Hoe komt het dat je zo goed Nederlands spreekt?
“My grandmother was Dutch”, says Arian Meyer (22), a second-year European Studies student who was born in Hamburg. “My mother was raised bilingually. I picked up a lot from her. We had a holiday house in Terneuzen, Zeeuws Vlaanderen. So I’ve visited the Netherlands many times. And besides that, in June 2008 I started working for Q-Park, in the head office near the railway station. The call centre serves the Netherlands, Belgium, England, Scotland and Ireland.”
Belgium? The French and Flemish part?
“Yes. I also speak French. I learned it in school but I haven’t spoken it that much in the last two years. I need more practice. That’s why I’m going to Paris in September for my semester abroad. When I get calls in French, I answer the first few questions and then a colleague takes over.”
What do you like most here in Maastricht?
He laughs. “Travelling. Maastricht is in the heart of Europe. The only problem is how to get to Aachen or Brussels. Last summer I visited the Baltic states; at the end of January I’ll go to Berlin. I’ve also been to some conferences in Hamburg, London and Geneva.”
“I’m the vice president of the Maastricht United Nations Student Association (UNSA). We’re now busy organising the third EuroMUN from 5 to 9 May; an international student conference for 500 people from all over the world. We simulate the work of the UN. This year’s slogan is ‘Sustaining humanity – is nuclear technology the future or the past?’”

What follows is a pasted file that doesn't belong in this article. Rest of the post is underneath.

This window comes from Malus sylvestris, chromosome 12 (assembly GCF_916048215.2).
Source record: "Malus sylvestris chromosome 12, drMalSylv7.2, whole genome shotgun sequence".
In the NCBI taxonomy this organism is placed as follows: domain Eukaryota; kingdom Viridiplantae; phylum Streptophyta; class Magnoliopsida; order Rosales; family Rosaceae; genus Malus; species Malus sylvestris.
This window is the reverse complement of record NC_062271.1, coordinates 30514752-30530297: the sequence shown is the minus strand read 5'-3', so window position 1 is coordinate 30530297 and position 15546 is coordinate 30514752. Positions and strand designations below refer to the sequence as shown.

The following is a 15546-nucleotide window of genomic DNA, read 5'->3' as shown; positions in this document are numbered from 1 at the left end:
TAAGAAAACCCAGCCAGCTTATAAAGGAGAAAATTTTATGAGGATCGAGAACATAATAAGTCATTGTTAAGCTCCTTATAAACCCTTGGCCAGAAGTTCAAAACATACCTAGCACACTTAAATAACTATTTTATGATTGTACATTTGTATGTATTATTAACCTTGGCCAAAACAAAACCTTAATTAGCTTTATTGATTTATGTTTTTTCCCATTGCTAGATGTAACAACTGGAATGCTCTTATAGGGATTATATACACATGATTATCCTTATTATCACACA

Have you met a Dutch student lately?
“Yes, five minutes ago. It was a friend of mine who also works for the UNSA. The organisation takes up a lot of time – I have to make some sacrifices. I have less time for my studies and my friends. And I don’t have much time for myself.”
Do you like Dutch television?
“I never watch television. Nothing really catches my attention. When I want to see a movie or a series I go to the cinema or watch something off the internet. For the news I turn to the internet too.”
What’s your favourite spot in Maastricht?
“The Hoge Fronten. It’s nice for a walk, you can really relax there.”
What about Dutch food?
“The Dutch aren’t famous for their haute cuisine. The French fries are from Belgium. I like Dutch cheese, of course, and I love fish. I like to taste different things; I like to explore. On holiday I try to eat the local foods as much as possible.”
Do you consider yourself integrated in Maastricht?
“As a student you live in the student-life bubble. In a bigger city it’s easier to integrate in the city because you’re not only connected to students.”
Later, when I’m grown-up …
“I’m really interested in the European Union in Brussels. We’ll see.”